This week marks the start of the Sesquicentennial of our American Civil War. Prepare to be inundated, over the next four years, with stories, films, news articles and the like. I've always been a student of the Civil War, at least back to my childhood. I'm sure I have read hundreds of books on the topic, and related areas, and have a modest library of my favorite titles and a small collection of vintage photographs.
Oddly, I can pinpoint the moment I got hooked. It was on a family vacation in the summer of 1962. We had stopped at the Manassas visitor’s center. We probably stopped so that my sister and I could stretch our legs, but I think my folks knew I had some interest. My sister and I started walking around and strayed a little bit up a hill. As we came up over the crest we were confronted with a long, solid row of Confederate soldiers advancing up the hill towards us.
As it turns out, it was members of the Virginia National Guard, in full rebel uniform, practicing for the upcoming Centennial reenactment of the second battle of Manassas. I became an official buff then and there.
Flash ahead 15 or so years to where I'm working in Jackson, Mississippi and met another fellow traveler, Bob Zeller, who shared my enthusiasm for the subject. Aside from being regular visitors to Vicksburg, we found the time to "invent" a Civil War board game based on the Battle of Antietam, my friend’s favorite battle. He built the map, I made the markers and together we hashed out the rules. Over the next few years, both of us had moved to different states, so we played the game by mail. Yes, snail mail. We haven’t played in 30 years, but still have it.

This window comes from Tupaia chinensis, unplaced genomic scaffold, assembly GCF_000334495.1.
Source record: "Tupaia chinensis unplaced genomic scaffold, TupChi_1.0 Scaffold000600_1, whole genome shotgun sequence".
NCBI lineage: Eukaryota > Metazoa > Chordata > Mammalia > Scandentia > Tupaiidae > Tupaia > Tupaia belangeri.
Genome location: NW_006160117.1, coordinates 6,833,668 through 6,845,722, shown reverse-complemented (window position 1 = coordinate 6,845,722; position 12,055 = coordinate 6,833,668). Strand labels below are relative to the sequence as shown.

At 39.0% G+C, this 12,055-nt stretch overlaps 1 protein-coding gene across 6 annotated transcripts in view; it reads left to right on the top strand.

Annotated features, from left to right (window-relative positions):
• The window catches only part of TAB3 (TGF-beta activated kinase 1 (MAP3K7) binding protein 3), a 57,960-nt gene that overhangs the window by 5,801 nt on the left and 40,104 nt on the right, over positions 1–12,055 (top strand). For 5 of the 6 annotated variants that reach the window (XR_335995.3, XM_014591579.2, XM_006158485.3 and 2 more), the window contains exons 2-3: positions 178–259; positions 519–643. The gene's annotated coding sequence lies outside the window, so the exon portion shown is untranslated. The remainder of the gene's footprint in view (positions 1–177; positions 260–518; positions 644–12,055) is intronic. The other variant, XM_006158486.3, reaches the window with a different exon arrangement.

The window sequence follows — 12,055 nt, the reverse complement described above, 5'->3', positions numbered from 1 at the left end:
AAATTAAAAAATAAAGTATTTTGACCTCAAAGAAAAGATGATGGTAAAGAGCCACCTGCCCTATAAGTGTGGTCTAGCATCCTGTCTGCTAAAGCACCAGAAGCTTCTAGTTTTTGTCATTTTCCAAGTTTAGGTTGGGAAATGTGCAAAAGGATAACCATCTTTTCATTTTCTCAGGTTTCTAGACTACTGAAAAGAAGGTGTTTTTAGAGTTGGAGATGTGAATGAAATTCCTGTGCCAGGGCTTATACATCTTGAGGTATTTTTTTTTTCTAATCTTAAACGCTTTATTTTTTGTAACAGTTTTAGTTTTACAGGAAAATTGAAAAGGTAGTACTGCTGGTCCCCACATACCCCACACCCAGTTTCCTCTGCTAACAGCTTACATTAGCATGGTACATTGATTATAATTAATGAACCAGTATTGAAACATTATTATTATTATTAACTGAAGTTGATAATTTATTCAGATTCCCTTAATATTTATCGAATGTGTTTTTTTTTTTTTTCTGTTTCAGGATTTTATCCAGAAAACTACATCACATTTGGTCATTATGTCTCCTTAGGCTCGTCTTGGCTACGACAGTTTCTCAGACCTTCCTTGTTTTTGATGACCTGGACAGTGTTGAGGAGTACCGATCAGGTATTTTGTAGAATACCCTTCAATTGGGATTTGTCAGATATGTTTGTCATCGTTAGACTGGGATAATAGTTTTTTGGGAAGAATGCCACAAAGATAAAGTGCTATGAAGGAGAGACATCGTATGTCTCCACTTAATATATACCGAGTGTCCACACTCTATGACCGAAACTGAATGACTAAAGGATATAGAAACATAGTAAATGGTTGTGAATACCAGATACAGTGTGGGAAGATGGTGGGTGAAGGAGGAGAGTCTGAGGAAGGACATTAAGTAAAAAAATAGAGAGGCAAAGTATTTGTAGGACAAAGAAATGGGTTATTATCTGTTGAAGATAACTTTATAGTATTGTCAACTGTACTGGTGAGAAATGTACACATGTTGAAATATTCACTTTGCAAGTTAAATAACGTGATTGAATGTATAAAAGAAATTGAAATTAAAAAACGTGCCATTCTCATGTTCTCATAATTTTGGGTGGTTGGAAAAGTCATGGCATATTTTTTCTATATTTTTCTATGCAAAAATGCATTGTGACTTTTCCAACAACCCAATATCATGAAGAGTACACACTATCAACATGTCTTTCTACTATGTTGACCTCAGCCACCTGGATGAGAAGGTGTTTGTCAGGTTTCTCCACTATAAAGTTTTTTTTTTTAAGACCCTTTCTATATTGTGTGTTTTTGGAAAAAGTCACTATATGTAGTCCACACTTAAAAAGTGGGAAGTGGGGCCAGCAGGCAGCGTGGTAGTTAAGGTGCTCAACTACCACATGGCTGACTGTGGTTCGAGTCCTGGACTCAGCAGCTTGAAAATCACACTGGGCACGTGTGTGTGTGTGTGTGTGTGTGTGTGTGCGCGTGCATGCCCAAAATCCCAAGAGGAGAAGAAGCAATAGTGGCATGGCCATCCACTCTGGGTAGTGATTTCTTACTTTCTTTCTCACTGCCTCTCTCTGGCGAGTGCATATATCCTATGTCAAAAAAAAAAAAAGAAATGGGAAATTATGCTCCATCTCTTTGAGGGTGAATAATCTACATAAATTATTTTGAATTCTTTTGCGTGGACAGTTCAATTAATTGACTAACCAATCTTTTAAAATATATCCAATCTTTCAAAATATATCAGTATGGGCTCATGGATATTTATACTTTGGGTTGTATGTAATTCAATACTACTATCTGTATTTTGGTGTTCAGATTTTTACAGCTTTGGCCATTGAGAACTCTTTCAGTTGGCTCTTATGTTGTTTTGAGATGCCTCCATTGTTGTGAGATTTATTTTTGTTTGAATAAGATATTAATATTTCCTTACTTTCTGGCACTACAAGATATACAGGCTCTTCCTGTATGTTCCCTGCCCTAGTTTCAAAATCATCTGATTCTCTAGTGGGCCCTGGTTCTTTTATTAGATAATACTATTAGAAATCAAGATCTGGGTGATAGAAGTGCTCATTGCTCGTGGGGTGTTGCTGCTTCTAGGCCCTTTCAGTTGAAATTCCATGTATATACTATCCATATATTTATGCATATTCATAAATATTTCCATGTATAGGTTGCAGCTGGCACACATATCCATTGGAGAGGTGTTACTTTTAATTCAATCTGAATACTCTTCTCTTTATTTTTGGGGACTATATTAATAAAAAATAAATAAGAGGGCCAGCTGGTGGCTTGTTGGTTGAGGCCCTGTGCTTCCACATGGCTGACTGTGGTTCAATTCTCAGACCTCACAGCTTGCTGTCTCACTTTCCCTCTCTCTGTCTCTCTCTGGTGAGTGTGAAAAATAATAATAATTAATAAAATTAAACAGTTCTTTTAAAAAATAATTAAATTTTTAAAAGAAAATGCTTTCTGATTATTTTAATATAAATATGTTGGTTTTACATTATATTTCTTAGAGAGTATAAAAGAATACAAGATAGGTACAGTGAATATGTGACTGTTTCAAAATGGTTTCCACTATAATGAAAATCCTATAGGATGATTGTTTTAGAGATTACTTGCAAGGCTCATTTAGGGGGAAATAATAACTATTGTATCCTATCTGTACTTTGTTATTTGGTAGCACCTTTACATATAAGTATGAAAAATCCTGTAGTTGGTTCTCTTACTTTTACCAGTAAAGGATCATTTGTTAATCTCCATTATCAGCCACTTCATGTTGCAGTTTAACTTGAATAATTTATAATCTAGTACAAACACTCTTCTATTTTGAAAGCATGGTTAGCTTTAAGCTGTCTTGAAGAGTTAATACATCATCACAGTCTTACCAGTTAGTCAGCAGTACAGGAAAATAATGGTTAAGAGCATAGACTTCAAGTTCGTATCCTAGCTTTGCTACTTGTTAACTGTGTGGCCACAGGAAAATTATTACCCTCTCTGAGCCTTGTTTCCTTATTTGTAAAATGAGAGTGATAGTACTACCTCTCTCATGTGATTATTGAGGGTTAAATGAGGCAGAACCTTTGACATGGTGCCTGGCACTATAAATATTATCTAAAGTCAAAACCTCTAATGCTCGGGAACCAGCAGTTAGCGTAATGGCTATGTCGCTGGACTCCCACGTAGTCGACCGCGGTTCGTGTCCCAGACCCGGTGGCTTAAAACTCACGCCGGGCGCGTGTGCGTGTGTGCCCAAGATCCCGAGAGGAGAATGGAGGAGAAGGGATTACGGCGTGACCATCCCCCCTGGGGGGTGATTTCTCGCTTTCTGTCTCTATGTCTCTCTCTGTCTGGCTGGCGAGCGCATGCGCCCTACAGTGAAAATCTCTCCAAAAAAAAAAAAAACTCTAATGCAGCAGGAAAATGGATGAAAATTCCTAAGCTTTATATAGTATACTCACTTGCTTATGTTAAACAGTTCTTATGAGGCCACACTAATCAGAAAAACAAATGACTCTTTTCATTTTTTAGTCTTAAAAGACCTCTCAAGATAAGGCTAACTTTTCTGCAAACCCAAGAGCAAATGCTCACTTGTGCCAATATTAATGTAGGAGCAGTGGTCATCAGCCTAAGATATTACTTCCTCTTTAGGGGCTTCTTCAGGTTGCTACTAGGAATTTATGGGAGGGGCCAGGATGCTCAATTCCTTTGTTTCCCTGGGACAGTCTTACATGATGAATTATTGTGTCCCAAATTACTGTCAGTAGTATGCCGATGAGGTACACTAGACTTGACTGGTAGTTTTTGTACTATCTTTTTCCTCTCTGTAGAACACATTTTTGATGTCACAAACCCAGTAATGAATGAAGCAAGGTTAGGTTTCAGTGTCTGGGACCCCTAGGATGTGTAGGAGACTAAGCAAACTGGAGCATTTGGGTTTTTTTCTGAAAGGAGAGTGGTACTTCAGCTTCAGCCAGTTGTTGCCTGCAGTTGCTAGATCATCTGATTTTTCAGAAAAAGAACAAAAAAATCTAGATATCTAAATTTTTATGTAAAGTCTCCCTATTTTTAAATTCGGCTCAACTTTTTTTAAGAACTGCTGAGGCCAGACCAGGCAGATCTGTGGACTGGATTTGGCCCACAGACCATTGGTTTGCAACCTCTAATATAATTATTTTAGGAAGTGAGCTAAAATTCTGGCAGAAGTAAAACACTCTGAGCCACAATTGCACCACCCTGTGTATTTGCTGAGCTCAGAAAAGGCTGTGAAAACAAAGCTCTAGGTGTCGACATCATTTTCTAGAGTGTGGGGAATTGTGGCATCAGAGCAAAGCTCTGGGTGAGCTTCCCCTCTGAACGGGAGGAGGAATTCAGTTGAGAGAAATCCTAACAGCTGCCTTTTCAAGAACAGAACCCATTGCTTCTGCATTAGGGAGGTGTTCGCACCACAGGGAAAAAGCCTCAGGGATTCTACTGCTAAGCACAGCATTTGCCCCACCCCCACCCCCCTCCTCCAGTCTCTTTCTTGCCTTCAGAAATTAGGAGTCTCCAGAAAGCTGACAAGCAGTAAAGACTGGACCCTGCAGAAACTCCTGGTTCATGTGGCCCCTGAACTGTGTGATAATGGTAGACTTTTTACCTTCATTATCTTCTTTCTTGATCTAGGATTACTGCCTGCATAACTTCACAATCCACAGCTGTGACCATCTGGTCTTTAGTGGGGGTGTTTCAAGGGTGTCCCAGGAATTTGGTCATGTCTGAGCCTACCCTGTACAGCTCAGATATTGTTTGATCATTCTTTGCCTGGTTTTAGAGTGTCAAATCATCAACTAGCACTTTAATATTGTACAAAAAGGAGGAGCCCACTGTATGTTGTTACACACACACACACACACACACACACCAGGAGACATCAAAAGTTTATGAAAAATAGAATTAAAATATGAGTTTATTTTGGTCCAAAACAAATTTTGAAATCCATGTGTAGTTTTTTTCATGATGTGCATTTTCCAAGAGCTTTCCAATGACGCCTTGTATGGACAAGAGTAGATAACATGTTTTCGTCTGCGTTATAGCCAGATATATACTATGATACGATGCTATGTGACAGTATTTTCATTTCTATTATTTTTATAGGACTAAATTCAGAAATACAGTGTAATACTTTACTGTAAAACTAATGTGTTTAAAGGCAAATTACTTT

I even managed to work in a visit to Charleston, S.C. and the Bentonville battlefield in N.C. on my honeymoon. I implore that if you ever meet my wife, do not bring up the subject.
I learned that both my grandfather and his brother served in 64th N.Y. Vols. My great uncle died of wounds received at the battle of Fredericksburg.
My friend, Bob, went on to found the Center for Civil War Photography, and is a leading expert on Civil War stereo views, the original 3D. Recently, he asked my help, and others, in researching and restoring photos in the Library of Congress to be used in a new documentary for television (it aired this week on the National Geographic channel). It was work, but it was also fun and a learning experience.
But I can't help but temper my enthusiasm of the Civil War’s Sesquicentennial with a little doubt and fear about how the war will be interpreted this time around. There is much opportunity, given its peculiar set of circumstances and events, for the usual over-dramatization, misinformation, shoddy research and commercialization. I hope that’s not what happens. It's important to know where we have come from as a country.